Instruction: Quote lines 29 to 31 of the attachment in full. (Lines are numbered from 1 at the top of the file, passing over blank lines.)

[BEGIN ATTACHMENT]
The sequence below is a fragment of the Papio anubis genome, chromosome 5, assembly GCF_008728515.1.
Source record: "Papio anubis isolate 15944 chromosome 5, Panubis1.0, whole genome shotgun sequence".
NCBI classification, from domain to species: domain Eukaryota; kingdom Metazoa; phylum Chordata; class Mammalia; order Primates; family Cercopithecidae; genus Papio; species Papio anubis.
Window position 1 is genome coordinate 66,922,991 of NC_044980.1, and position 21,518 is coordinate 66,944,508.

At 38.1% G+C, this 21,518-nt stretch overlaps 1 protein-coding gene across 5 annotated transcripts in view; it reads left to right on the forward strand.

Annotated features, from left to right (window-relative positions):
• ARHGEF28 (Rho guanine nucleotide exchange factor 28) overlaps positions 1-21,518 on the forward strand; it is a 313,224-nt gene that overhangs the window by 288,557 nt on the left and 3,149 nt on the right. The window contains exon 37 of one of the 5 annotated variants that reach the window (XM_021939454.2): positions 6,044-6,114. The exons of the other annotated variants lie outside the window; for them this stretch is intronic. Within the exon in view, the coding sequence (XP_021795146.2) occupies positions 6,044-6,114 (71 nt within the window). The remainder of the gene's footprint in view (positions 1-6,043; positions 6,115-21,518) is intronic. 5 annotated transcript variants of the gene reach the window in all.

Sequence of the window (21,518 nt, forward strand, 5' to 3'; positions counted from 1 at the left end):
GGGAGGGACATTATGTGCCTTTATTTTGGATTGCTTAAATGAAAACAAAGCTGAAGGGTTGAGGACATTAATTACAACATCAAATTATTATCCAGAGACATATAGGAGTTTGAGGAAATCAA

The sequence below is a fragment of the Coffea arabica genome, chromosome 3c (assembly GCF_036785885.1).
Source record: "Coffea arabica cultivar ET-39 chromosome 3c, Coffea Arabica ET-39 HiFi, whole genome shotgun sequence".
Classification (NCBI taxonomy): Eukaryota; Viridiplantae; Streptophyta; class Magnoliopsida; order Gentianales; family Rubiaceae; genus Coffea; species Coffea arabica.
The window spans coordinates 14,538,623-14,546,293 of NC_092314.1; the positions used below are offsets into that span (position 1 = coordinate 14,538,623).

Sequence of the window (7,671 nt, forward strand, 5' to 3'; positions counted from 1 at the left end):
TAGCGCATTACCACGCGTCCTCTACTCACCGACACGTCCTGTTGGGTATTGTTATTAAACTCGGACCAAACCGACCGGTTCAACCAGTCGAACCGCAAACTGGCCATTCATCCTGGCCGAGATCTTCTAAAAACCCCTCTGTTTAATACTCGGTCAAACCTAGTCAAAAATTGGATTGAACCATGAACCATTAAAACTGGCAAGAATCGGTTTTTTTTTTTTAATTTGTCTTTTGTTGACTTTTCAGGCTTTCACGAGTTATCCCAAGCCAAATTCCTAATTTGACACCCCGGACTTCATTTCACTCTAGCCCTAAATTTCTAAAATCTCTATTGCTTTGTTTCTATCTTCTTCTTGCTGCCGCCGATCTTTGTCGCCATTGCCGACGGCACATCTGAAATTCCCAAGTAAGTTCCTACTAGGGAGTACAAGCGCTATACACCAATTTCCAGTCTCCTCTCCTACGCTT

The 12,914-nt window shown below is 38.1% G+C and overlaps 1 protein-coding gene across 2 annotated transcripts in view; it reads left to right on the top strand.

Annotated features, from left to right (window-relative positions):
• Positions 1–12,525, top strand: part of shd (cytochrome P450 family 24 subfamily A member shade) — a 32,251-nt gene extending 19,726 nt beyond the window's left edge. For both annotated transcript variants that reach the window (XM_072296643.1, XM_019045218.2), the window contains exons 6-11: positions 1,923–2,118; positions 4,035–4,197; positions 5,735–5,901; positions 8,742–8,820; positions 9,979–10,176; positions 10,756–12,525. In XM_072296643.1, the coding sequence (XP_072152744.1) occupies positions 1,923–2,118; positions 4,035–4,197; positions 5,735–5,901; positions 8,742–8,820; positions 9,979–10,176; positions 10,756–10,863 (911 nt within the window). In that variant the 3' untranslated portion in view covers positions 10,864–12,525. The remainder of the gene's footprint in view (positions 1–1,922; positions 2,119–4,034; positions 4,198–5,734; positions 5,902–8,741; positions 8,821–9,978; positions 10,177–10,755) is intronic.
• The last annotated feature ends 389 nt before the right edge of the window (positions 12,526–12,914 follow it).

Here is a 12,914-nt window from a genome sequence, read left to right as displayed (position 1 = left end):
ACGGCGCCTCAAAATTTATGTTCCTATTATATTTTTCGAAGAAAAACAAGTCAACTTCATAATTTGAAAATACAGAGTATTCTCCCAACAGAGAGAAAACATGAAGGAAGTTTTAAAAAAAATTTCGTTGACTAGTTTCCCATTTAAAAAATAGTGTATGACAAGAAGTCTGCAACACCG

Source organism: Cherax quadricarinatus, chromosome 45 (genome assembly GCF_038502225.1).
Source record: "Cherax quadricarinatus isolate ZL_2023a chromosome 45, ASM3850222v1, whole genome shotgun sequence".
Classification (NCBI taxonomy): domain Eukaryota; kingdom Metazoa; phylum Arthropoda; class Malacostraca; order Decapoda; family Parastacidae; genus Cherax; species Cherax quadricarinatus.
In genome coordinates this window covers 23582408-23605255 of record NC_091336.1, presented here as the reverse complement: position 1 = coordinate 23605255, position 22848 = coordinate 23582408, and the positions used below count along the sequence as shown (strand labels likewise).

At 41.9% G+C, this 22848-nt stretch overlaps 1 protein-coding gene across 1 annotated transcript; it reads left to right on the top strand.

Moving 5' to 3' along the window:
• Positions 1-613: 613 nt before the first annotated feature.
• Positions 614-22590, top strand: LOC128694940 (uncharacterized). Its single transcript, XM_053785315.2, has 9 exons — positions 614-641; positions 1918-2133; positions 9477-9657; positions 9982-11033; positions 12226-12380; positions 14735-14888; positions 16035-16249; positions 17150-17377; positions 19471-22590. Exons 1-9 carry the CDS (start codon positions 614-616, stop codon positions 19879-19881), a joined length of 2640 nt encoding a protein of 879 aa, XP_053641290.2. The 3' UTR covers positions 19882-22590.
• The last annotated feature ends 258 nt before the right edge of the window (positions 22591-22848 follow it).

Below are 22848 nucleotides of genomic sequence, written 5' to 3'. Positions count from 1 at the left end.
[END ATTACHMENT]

• Positions 614-22590, top strand: LOC128694940 (uncharacterized). Its single transcript, XM_053785315.2, has 9 exons — positions 614-641; positions 1918-2133; positions 9477-9657; positions 9982-11033; positions 12226-12380; positions 14735-14888; positions 16035-16249; positions 17150-17377; positions 19471-22590. Exons 1-9 carry the CDS (start codon positions 614-616, stop codon positions 19879-19881), a joined length of 2640 nt encoding a protein of 879 aa, XP_053641290.2. The 3' UTR covers positions 19882-22590.
• The last annotated feature ends 258 nt before the right edge of the window (positions 22591-22848 follow it).

Below are 22848 nucleotides of genomic sequence, written 5' to 3'. Positions count from 1 at the left end.